Himalayan Art Resources

Item: Mandala of Pratisara (Buddhist Deity) - (Four faces, Eight Hands)

སོ་སོར་འབྲང་མ། ནང་ལྷ། 随求佛母(佛教本尊)
(item no. 274)
Origin Location Central Tibet
Date Range 1500 - 1599
Lineages Ngor (Sakya) and Buddhist
Size 40.64x33.02cm (16x13in)
Material Ground Mineral Pigment on Cotton
Collection Rubin Museum of Art
Catalogue # acc.# c2003.50.6
Notes about the Central Figure

Classification: Deity

Interpretation / Description

Pratisara and the Pancha Raksha Fifty-six Deity Mandala. At the center is Maha Pratisara, followed by Maha Sahasrapramardini, Mahamayuri, Shitavati and Mantramanudharani. [See Pancha Raksha Main Page].

The Five Protectors are a group of five deities that are the personifications of five early Buddhist texts (sutra), the oldest dated to the 4th century A.D. The personifications are also of the special verbal utterances called mantras. These five deities each have specific functions and are directed towards accomplishing worldly welfare and happiness, preventing and surviving natural disasters, curing snakebite, overcoming fear and averting pestilence and epidemics.

There are many forms for each these five deities, with multiple heads and arms, and many different traditions of practice. They are popular throughout the Himalayas and Central Asia and can also be found in China and Japan.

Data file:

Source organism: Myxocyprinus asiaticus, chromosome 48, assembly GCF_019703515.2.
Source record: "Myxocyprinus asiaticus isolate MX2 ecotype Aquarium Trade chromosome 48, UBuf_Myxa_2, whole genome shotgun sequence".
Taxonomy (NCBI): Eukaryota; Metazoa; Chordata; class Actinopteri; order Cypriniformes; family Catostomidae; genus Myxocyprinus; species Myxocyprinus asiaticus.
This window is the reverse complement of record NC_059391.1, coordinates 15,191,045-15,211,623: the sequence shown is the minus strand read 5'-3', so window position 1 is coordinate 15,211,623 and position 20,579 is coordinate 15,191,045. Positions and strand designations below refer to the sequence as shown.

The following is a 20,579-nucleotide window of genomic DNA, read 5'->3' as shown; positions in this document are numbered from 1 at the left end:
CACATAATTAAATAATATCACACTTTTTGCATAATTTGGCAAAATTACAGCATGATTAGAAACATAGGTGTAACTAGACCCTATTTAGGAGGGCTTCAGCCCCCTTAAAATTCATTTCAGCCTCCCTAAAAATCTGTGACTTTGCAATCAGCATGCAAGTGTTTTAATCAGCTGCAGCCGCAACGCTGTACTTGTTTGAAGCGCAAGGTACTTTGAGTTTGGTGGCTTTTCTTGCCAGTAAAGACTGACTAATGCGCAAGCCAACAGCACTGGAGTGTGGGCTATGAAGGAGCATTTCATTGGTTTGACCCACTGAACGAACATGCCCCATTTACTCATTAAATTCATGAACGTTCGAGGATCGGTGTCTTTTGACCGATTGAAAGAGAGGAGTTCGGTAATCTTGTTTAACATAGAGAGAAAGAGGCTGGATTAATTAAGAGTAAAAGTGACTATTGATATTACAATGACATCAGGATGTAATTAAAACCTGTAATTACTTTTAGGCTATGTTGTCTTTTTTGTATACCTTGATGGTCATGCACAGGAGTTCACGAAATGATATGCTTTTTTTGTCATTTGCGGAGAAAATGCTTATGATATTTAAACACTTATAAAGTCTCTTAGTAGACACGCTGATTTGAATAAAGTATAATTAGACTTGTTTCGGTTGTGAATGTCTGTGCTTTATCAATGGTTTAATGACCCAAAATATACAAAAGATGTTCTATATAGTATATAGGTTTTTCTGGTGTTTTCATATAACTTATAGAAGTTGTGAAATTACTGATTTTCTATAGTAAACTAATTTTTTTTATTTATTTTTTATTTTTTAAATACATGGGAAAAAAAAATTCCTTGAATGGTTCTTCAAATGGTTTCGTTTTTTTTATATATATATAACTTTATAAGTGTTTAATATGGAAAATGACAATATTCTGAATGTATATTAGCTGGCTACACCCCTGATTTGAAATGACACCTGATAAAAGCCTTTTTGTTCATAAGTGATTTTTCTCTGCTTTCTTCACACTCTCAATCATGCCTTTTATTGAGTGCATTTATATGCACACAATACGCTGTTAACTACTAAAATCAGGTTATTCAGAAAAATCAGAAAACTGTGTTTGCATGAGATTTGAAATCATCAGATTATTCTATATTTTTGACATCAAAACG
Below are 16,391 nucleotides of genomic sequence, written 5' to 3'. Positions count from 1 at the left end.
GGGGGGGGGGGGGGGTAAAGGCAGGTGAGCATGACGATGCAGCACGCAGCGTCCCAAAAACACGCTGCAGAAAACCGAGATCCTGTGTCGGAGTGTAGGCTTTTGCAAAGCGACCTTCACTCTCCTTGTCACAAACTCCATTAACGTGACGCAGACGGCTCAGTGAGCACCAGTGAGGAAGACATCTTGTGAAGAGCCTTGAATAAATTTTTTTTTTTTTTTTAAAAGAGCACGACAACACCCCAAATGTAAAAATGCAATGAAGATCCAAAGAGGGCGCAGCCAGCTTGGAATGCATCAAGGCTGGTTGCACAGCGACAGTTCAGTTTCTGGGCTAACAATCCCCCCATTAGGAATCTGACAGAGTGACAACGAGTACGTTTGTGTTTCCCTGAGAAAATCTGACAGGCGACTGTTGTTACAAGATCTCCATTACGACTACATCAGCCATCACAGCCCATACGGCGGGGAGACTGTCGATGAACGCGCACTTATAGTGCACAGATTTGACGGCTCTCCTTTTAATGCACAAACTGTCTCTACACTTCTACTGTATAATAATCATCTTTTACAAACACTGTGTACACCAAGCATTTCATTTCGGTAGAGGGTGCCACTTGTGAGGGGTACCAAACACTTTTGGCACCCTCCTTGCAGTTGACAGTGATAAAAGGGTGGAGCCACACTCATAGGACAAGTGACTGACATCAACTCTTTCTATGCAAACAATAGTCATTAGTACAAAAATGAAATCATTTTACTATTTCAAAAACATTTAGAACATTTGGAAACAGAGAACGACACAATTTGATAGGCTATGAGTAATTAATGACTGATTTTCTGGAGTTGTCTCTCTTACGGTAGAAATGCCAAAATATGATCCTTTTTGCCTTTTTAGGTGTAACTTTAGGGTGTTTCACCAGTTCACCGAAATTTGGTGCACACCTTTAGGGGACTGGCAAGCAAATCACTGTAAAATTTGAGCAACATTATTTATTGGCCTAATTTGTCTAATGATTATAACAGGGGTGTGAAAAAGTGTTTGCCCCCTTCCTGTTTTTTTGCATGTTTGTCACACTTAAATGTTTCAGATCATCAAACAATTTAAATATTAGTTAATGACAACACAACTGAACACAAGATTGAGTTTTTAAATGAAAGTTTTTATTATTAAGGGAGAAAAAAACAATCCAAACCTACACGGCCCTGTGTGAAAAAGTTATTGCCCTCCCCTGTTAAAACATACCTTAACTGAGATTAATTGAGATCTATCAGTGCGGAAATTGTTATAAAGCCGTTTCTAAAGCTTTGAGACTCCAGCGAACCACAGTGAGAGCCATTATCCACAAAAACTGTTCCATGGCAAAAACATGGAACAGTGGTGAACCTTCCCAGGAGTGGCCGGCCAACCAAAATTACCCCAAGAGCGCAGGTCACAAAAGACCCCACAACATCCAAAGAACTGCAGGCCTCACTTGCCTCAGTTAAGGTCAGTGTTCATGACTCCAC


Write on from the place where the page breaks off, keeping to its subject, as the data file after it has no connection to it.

The top registers contain the lineage of teachers beginning with the bodhisattva Vajrapani at the top left. In the bottom right corner are the two principal protectors of the Sakya Tradition, Panjarnata Mahakala and Shri Devi. At the bottom center are two wealth deities, yellow Vasudhara and a red Ganapati. At the far left sits a donor figure in front of a table of offerings.

English References:

Religions of India In Practice, edited by Donald S. Lopez, Jr. Princeton University Press, 1995. The Power of Mantra: A Story of the Five Protectors. Todd T Lewis, pp.227-234.

Popular Buddhist Texts from Nepal, Narratives and Rituals of Newar Buddhism. Todd T. Lewis. Translations in Collaboration with Subarna Man Tuladhar and Labh Ratna Tuladhar. Foreward by Gregory Schopen. State University of New York Press, 2000. Chapter 6. The Refuge of Recitation: The Pancaraksa, pp.119-164.

Jeff Watt 5-2002 / 5-2005

Related Items
Thematic Sets
Mandala: Main Page
Tradition: Sakya Deity Paintings
Buddhist Deity: Pancha Raksha Main Page
Collection of Rubin Museum of Art: Main Page (Gallery 1)
Collection of Rubin Museum (Mandala Masterworks)
Painting Style: Tibet (Balri)
Buddhist Deity: Pancha Raksha (56 Deity Mandala)
Buddhist Deity: Pancha Raksha (Mandalas)
Collection of RMA: Ngor Style Paintings
Painting Style: Gyantse Scroll Paintings
Collection of Rubin Museum of Art: Mandala
Buddhist Deity: Pratisara Main Page